The mountain pine beetle epidemic in North America has killed 42 million acres of trees, which is an immense number of dead trees! I had heard rumours of this outbreak but it wasn’t until I read about some research at the University of Washington to recycle the dead trees that I stopped to consider what happens in the beetle’s aftermath.
I wrote about the research in a short news story for Dusk Magazine (if you a joining me here from Dusk- Welcome) and this seemed like a good place to further explore the mountain pine beetle epidemic.
A plague on all these trees-ees
Native to North America, the black mountain pine beetle, also known as the bark beetle, is smaller than a grain of rice and has a real skill at getting underneath a tree’s skin. Quite literally it burrows underneath the bark (creating structures known as pitch tubes) and lays its larvae, while also infecting the tree with a fungus it carries. This fungus stops the tree from acquiring food and water, which also prevents the tree from flushing out the beetles. The two pronged attack of the feeding larvae and growing fungus kills the tree.
The current epidemic has been going on since 1997. The beetles are more successful in burrowing into older, less resilient pine trees, so it’s mainly the old forest that is affected with newer healthier, saplings better able to deflect a beetle infestation.
Estimates from the U.S. Forest Service say that up to 100,000 trees killed by beetles fall to the ground every day in southern Wyoming and northern Colorado. That’s a lot of falling trees! Where close to public trails falling timber poses a real danger to hikers, and near towns and villages the dead trees also put electrical lines and property at risk of damage.
But even if they stay upright the trees are still a concern. By preventing the water supply from the roots the fungus dries out the trees, leaving a dry forest with needles stocked in the canopy that can ignite quickly given the right conditions. The forestry service is concerned by the fire hazard posed by the dead trees.
In addition to these safety concerns, the epidemic has had a large impact on the pine tree population that has corresponding affects on the forest ecosystem. Shade and shelter for animals is removed and other impacts such as water run-off have to be considered.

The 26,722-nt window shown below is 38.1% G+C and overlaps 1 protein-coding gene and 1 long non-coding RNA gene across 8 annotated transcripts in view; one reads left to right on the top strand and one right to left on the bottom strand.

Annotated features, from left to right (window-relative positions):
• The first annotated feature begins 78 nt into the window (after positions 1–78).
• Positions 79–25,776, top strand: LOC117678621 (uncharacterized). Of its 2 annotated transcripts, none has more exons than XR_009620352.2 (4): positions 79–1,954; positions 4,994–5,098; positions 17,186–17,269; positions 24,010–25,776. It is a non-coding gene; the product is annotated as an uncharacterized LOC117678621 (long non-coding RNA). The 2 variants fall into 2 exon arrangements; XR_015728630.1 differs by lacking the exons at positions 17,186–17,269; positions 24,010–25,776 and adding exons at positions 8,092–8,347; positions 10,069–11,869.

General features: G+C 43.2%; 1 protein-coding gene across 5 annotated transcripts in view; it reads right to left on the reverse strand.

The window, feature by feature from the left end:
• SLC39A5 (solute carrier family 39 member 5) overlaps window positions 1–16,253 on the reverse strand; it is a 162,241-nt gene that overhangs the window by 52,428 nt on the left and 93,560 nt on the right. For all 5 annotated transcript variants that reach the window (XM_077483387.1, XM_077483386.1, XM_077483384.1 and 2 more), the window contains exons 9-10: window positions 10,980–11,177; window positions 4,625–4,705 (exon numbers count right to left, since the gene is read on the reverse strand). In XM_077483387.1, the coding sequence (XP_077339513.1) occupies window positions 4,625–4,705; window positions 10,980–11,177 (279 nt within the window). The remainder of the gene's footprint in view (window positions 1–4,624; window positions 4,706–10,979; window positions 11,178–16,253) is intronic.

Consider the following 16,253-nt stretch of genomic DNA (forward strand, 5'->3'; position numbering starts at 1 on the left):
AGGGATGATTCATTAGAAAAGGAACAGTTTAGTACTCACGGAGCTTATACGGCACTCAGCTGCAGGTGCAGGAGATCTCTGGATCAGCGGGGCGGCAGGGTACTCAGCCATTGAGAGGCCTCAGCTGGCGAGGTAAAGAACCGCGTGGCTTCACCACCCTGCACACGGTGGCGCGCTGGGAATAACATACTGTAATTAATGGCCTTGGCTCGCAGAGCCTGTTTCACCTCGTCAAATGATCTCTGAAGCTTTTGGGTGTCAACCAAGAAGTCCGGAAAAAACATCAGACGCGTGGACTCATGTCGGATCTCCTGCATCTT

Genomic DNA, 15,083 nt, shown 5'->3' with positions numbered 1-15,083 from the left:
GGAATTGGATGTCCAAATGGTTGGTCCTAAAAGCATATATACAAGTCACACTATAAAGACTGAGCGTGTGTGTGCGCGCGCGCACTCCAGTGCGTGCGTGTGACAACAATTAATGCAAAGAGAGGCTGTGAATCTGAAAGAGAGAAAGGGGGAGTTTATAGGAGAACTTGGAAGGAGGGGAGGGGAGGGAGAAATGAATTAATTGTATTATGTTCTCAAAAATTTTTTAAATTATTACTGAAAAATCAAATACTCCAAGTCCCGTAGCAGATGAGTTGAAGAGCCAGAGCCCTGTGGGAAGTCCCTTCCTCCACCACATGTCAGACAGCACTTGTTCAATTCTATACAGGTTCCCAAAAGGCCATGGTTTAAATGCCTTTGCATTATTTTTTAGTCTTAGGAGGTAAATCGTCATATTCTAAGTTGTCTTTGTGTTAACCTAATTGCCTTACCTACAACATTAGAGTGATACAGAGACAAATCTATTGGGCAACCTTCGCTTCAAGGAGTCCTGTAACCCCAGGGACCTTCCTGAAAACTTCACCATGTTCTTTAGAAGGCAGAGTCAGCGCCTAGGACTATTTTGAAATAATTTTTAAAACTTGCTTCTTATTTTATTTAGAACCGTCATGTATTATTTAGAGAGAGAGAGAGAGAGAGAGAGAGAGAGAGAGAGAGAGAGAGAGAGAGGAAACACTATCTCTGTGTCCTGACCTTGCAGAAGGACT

But what caused the epidemic?
There are a couple of causal factors that are thought to have led to the increased number of beetle infestations. The first fits into the well-established trends seen with climate change. An increase in seasonal temperature shifts the balance of ecological systems, and in this case in favour of the mountain pine beetles. Warmer winters fail to suppress pine beetle populations, which along with prolonged summer droughts have enabled the beetles to increase in number at higher latitudes and elevations.
The other key factor in the epidemic is overly dense forestry. This seemed a little counter-intuitive to my ears as I assumed dense forestry would be an indication of healthy trees, but it actually seems to reduce the resiliency of the trees and cause a population build-up of well-fed beetles that boost epidemics.
Dense forestry leads us very nicely onto the next question…
How are the forestry services dealing with the epidemic?
- Thinning forests to increase resiliency and diversity. Prioritizing areas for thinning that are at the interface with human property and activity.
- Planting new forests to hasten land recovery.
- Removing dead beetle-riddled trees to eliminate the hazard of falling trees, again prioritizing critical areas such as campgrounds.
Dealing with the fallout of the epidemic is expensive and while removing the falling/fire hazard the forestry services also want to promote utilization of the dead trees. The grey-blue staining left behind by the fungus makes wood from the trees less desirable for lumber, the obvious use for the trees. However, the distinctive blue stain is admired by some wood workers.
But with 9-million acres of trees prioritized for felling, there are a lot of trees to be used.
Which brings us to the fast pyrolysis method the researchers at the University of Washington are developing. Fast pyrolysis is the burning of wood, super-fast, to produce a vapour that on cooling forms a type of liquid fuel- a useful product to extract from the dead trees. Head over to my Dusk article to read more about this technique to make a cost effective carbon neutral energy resource from the beetle-infested trees.